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I have to confess that until recently I had very little information about autism. However, this year my son shares a class with a boy with Asperger syndrome, which is a type of autism. This kid has a high intellectual capacity and yet, their social development lags behind that of their peers. Asperger's is a disorder within autism, although its characteristics are different.
The mother of this child is a fighter, she explained to each of the parents what their child's disorder consists of and asked us for help so that our children could understand why the child behaved in a certain way. She is always attentive, conciliatory, capable and strong. This mother has a hopeful future, since aspergians, compared to other forms of autism, will be more likely to become independent adults and lead an absolutely normal life.
However, a door of hope opens up to both autistic and family members of children with autism. And it is that, according to a study financed by the National Institute of Mental Health of the United StatesSome children who were diagnosed with autism in early childhood lost symptoms as they grew older. The study, led by Dr. Deborah Fein of the University of Connecticut, studied 34 children who, in their early years, had been diagnosed as autistic.
The resulting report from this study is the first in a series that will try to take a deeper look at the nature of change in these children, to find out why despite being diagnosed as autistic, now seem to be on par with their peers of the same age. The team continues to study and analyze data on changes in these children's brain function and whether they still have residual social deficits.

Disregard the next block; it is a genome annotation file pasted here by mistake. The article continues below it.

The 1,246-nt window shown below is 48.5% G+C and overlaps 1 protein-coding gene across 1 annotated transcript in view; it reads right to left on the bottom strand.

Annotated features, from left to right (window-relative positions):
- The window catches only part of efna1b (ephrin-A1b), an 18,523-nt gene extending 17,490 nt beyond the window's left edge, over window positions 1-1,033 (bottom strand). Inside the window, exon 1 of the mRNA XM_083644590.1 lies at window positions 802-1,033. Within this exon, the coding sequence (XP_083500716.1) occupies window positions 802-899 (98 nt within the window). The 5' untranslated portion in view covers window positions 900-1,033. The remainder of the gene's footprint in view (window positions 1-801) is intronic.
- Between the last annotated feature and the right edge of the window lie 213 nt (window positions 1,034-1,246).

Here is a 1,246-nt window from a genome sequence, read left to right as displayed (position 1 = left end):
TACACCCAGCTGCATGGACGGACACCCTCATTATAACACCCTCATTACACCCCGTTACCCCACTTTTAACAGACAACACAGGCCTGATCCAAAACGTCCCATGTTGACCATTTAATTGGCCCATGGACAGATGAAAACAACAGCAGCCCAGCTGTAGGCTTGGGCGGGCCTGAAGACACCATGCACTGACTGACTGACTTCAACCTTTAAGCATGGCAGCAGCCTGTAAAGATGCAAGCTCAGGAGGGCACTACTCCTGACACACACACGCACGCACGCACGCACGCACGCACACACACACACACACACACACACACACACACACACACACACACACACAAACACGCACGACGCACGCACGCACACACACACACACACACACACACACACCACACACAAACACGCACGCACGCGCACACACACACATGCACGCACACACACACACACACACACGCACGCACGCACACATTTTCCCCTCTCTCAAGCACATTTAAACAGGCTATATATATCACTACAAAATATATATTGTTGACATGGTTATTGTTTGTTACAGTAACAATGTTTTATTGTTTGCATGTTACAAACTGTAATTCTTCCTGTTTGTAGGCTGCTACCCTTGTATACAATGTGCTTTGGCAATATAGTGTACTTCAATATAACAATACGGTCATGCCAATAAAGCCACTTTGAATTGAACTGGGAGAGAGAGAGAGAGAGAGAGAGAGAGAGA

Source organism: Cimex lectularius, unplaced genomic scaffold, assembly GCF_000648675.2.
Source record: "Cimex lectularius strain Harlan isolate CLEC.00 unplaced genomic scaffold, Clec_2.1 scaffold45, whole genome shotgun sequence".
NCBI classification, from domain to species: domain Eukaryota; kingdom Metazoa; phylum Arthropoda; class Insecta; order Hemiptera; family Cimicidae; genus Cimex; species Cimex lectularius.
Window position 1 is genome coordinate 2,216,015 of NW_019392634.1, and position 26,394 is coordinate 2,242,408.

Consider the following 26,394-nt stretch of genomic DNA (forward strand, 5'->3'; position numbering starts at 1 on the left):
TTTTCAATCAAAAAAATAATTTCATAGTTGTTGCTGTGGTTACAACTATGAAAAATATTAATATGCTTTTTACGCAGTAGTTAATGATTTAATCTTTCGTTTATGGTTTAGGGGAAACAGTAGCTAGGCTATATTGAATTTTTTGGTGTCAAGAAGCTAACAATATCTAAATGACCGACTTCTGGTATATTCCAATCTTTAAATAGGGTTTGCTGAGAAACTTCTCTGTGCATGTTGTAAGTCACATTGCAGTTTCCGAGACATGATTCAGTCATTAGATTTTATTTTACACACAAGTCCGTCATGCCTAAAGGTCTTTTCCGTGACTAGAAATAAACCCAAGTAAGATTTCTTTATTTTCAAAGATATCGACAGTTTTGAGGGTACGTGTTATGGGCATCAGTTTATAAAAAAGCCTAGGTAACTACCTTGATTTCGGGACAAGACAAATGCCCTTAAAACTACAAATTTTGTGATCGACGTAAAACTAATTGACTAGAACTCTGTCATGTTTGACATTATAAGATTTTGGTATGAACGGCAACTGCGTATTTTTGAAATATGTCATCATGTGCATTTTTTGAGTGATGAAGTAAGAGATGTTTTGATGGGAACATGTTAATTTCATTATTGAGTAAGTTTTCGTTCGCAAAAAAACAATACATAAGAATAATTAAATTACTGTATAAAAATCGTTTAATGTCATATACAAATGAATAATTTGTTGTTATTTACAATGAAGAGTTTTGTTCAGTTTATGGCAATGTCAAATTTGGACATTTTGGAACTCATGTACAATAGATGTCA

The study researchers have collected a wide variety of information about the children, including structural and functional brain imaging data, psychiatric outcomes, and information about the therapies children receive.
The director of the NIMH, Dr. Thomas R. Insel, explained that "all children with autism are capable of advancing in intensive care, although this intervention does not explain the results obtained. Our hope is that additional studies will help us better understand the mechanisms that have participated in this transition, in the that the disorder has disappeared, and that each child can have the best life possible. "
Research on this topic is ongoing, in any case, it is good news for parents of autistic children.
You can read more articles similar to Some children outgrow autism over time, in the Autism category on site.